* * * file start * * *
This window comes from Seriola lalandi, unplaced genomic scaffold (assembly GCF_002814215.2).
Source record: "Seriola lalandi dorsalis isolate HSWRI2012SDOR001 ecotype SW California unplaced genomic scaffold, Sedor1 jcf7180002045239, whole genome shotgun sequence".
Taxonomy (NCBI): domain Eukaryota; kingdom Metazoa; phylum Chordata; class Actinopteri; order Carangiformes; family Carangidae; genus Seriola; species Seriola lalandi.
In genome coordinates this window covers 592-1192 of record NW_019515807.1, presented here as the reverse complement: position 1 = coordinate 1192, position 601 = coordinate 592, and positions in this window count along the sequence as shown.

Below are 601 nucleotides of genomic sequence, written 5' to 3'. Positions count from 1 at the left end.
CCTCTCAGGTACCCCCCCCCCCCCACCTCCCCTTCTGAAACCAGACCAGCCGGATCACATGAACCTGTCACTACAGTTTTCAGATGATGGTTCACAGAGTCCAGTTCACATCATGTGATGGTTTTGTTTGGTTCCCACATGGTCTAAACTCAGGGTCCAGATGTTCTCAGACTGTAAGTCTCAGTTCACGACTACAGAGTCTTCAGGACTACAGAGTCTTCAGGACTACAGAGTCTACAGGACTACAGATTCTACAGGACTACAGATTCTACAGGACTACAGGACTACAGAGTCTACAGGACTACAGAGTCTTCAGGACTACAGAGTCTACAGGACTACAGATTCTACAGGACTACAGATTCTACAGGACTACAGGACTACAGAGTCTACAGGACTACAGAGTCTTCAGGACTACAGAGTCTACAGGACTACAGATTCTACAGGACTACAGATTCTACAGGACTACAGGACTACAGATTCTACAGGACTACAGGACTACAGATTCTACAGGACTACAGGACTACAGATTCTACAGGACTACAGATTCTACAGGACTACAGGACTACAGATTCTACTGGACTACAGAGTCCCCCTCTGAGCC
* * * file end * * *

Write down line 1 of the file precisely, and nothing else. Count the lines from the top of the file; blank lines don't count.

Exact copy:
This window comes from Seriola lalandi, unplaced genomic scaffold (assembly GCF_002814215.2).